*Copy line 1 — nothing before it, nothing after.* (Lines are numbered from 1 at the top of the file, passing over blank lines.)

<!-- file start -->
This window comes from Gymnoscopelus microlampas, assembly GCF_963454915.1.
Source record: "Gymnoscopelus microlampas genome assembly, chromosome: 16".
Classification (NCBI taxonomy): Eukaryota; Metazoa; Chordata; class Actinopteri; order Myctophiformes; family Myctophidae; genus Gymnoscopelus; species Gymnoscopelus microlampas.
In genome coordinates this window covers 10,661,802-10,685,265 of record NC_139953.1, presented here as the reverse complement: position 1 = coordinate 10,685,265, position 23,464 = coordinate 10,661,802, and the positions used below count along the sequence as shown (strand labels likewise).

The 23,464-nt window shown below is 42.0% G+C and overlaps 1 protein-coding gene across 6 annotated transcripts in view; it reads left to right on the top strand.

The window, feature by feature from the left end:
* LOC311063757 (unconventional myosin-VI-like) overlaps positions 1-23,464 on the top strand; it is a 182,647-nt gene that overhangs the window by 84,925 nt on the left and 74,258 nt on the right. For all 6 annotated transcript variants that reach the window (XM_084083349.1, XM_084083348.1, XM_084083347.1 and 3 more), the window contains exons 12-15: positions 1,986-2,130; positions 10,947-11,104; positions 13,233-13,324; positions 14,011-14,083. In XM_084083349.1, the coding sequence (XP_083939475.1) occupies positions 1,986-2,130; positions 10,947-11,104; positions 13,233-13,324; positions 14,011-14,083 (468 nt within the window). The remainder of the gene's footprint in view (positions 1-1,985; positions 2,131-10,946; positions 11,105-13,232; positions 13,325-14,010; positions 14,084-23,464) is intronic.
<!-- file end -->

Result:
This window comes from Gymnoscopelus microlampas, assembly GCF_963454915.1.